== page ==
Ada stood in the doorway and watched them come up the hill, Nehtan in the lead, his head ducked against the chill wind. She knew they would not speak to her. She waited.

When they were close, Nehtan called, “Sinda?” His voice trailed up at the end, like a memory of birdsong. He looked past Ada into the dark hut she shared with her mother.

Ada turned away from the door, letting it creak shut behind her. In four steps, she crossed the room to kneel beside the pile of ragged blankets where her mother slept. Sinda’s face was still. Ada’s heart fluttered against the cage of her ribs.

“Mother?” She said. “Wake up. It’s the council.” Her voice shook. From the chill, she thought. It had teeth like blindwolves’, sinking straight to bone.

Sinda stirred, eyelids fluttering, as Nehtan pushed open the door. She looked at him, her eyes glinting hard and dark as black rock.

“Is there a decision to be made?” Sinda asked, her voice raspy and frail. Just from sleep, Ada thought, closing her hopes around the thought.

Nehtan nodded. “It’s Callo. He is very ill.”

Sinda sighed. An arm emerged from the cocoon of blankets, and she pushed against the floor, muscles standing out like thin rope. She rose a bit, then fell back. Ada moved forward, slid her arm beneath her mother’s back, and helped her up as Nehtan looked away.

Once her mother was standing, Ada stepped back, out of the way, forgotten. Until Sinda said, “Ada is coming with us.”

Nehtan’s eyebrows rose. “Sinda–”

“I will not be questioned,” Sinda said, with great calm. “She is my daughter. She will come with us.”

Nehtan looked as though he had tasted something unpleasant. At length he said, “All right. As long as she is not in the way.”

“She will not be,” said Sinda. Neither of them looked at Ada, or spoke to her. It was unsual enough that they spoke of her.

Callo’s home was halfway across the village. Outside the circle of torchlight, the forest was so black that the trees didn’t exist, except in the rattling whisper of wind through branches. Ada watched the darkness, her heart drumming slow and loud in her ears.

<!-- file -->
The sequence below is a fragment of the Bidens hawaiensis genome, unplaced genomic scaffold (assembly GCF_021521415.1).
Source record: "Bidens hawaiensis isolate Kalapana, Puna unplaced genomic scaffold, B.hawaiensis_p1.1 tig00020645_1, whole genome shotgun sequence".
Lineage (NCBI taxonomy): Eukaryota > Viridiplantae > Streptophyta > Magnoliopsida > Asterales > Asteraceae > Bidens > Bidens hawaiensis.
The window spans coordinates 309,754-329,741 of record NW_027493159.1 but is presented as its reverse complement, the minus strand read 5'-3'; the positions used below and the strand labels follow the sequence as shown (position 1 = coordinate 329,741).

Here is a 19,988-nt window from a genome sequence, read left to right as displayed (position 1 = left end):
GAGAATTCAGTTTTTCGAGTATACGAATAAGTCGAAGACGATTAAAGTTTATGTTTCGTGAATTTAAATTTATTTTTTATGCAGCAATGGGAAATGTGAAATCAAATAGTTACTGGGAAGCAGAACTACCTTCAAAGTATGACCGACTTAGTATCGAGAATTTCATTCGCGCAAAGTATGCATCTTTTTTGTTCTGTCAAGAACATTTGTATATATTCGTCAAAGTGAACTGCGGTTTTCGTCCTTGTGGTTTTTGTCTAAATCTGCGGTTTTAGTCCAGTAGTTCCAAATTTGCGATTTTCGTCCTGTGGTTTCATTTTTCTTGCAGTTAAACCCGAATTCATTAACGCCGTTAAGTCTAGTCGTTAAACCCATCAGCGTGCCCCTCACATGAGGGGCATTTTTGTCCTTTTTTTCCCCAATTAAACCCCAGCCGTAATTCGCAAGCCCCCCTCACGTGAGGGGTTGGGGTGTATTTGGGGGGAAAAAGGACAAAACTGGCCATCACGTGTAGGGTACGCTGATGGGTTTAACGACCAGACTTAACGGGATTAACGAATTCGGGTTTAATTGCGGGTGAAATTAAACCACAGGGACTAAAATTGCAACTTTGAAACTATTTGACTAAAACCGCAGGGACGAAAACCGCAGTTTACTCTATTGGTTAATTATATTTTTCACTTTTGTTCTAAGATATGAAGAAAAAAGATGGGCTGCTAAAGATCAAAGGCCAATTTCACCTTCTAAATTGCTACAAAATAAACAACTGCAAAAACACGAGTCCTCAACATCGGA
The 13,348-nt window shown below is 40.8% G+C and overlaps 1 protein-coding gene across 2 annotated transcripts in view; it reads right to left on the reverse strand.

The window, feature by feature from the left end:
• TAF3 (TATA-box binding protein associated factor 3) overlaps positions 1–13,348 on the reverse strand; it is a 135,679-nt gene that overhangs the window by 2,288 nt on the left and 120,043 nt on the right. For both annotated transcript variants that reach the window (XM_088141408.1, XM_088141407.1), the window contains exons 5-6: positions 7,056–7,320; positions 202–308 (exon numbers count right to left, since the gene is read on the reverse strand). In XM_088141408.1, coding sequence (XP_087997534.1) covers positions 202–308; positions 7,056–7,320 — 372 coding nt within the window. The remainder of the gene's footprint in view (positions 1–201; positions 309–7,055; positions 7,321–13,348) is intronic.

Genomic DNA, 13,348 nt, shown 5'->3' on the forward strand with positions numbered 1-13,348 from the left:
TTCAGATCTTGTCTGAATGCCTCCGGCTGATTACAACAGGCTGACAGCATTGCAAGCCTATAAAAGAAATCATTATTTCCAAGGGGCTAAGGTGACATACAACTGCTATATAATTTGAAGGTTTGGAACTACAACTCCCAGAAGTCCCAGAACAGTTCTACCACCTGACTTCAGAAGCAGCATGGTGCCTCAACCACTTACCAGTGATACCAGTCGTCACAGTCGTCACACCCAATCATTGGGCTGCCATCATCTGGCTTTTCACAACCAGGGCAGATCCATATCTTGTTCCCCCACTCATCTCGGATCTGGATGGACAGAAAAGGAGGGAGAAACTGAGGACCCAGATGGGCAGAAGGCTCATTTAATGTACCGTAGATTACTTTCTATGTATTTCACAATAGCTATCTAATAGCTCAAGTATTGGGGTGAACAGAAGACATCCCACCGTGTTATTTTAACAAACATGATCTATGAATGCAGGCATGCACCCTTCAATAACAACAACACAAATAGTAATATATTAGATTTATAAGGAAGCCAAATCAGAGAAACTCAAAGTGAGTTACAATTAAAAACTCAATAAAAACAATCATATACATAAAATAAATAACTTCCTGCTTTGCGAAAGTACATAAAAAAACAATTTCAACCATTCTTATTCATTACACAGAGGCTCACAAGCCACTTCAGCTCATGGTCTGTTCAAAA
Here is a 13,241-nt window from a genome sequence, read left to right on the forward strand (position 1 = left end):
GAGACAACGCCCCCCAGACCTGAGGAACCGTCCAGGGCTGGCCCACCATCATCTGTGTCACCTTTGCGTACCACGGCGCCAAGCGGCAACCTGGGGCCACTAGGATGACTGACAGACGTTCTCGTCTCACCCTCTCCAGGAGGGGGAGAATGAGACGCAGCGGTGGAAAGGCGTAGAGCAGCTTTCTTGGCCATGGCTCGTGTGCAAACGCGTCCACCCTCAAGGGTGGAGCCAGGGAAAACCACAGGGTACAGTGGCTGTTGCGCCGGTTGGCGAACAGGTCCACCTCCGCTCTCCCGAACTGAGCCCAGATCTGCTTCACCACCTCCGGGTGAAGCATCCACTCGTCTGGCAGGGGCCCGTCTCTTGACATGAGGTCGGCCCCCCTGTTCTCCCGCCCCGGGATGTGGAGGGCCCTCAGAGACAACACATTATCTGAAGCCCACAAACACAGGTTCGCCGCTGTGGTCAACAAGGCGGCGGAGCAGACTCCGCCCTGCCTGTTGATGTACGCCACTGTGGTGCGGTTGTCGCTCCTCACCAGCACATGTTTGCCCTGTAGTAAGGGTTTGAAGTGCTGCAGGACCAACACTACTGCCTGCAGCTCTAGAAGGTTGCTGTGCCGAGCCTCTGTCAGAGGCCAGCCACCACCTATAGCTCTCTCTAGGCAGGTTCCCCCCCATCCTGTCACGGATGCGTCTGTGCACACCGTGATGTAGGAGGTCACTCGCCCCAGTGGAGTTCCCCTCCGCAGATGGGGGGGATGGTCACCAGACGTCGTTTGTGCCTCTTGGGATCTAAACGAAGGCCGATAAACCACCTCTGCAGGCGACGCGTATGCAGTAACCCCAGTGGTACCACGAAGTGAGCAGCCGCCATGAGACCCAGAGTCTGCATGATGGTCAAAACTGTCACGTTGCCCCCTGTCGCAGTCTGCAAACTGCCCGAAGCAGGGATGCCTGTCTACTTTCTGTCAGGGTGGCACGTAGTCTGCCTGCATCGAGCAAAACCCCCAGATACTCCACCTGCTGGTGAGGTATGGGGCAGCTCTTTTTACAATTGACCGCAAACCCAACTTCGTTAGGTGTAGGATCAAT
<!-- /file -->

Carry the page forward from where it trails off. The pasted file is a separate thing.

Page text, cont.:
Light blazed from Callo’s windows, puddling on the bare ground. His wife had lit lanterns and candles and spaced them evenly around the room, driving out shadow. As though she could keep death away, with the brightness.

They climbed the steps and went inside and found Callo lying on his back wrapped in blankets, his wife at his side holding his hand. Callo’s chest heaved with his breaths. He made a sound, a deep moan like the wind in a snowstorm.

“Has Annele seen to him?” Nehtan asked Callo’s wife.

The woman looked up. Her cheeks were streaked with tears. “Yes,” she said. “She even gave him medicine.” Her face twitched. “But it did nothing, and she said he is beyond help. He’s readying to climb the mountain, now.” She twined her fingers in his hair.

Their small daughter slept in a corner, peaceful despite the light and noise. They’d had a son once, but he was dead two years, from a fever that had burned him right out of the world.

Ada wondered what Callo’s wife had traded, or done, to get Annele’s medicine that hadn’t worked.

The council stayed back. Nehtan turned to Ada’s mother. “Sinda?” He said, questioning.

Sinda stepped forward unassisted, brushing away Nehtan’s hand when he reached to help. She knelt beside Callo’s bed. She listened to his breathing, and touched his chest, and measured the beat of his heart in the pulse at his neck. Finally she sat back on her heels.

“He is dying,” she said. “He will be gone within a day.”

“Not sooner?” Nehtan asked.

“No,” said Sinda, regret in her voice. “I do not think sooner.”

She looked up, into the eyes of Callo’s wife. The woman was calm, despite the tears. This couldn’t have been a surprise for her. Callo had been ill for months. Some lived for years with cave-lung, true. But once it set in, the end could come at any time.